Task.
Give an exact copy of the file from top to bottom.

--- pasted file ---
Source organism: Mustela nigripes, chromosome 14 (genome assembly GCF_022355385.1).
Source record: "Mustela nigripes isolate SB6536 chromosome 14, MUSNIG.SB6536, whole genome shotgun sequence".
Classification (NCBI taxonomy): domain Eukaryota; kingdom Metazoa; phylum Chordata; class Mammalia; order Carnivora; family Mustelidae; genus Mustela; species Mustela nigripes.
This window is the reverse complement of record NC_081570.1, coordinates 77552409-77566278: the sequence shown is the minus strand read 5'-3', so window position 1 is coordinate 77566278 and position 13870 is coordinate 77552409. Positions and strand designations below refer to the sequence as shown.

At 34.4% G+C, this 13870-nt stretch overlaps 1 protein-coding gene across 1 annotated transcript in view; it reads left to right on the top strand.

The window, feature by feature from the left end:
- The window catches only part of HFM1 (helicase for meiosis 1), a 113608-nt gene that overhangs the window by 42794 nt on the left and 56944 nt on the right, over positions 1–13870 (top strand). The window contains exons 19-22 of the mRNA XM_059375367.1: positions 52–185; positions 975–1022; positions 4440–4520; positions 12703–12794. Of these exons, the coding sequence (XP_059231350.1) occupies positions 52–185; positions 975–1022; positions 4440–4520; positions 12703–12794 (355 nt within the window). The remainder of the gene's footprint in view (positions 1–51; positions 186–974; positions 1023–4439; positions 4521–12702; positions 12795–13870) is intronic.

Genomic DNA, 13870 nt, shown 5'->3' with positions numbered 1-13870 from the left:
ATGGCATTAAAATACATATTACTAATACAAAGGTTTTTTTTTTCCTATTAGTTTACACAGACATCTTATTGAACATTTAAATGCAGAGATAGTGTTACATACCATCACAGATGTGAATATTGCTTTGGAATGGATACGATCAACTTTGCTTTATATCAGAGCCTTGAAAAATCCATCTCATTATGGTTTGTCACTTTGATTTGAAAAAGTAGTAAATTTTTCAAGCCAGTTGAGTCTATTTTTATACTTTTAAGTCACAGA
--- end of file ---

Source organism: Mustela nigripes, chromosome 14 (genome assembly GCF_022355385.1).
Source record: "Mustela nigripes isolate SB6536 chromosome 14, MUSNIG.SB6536, whole genome shotgun sequence".
Classification (NCBI taxonomy): domain Eukaryota; kingdom Metazoa; phylum Chordata; class Mammalia; order Carnivora; family Mustelidae; genus Mustela; species Mustela nigripes.
This window is the reverse complement of record NC_081570.1, coordinates 77552409-77566278: the sequence shown is the minus strand read 5'-3', so window position 1 is coordinate 77566278 and position 13870 is coordinate 77552409. Positions and strand designations below refer to the sequence as shown.

At 34.4% G+C, this 13870-nt stretch overlaps 1 protein-coding gene across 1 annotated transcript in view; it reads left to right on the top strand.

The window, feature by feature from the left end:
- The window catches only part of HFM1 (helicase for meiosis 1), a 113608-nt gene that overhangs the window by 42794 nt on the left and 56944 nt on the right, over positions 1–13870 (top strand). The window contains exons 19-22 of the mRNA XM_059375367.1: positions 52–185; positions 975–1022; positions 4440–4520; positions 12703–12794. Of these exons, the coding sequence (XP_059231350.1) occupies positions 52–185; positions 975–1022; positions 4440–4520; positions 12703–12794 (355 nt within the window). The remainder of the gene's footprint in view (positions 1–51; positions 186–974; positions 1023–4439; positions 4521–12702; positions 12795–13870) is intronic.

Genomic DNA, 13870 nt, shown 5'->3' with positions numbered 1-13870 from the left:
ATGGCATTAAAATACATATTACTAATACAAAGGTTTTTTTTTTCCTATTAGTTTACACAGACATCTTATTGAACATTTAAATGCAGAGATAGTGTTACATACCATCACAGATGTGAATATTGCTTTGGAATGGATACGATCAACTTTGCTTTATATCAGAGCCTTGAAAAATCCATCTCATTATGGTTTGTCACTTTGATTTGAAAAAGTAGTAAATTTTTCAAGCCAGTTGAGTCTATTTTTATACTTTTAAGTCACAGA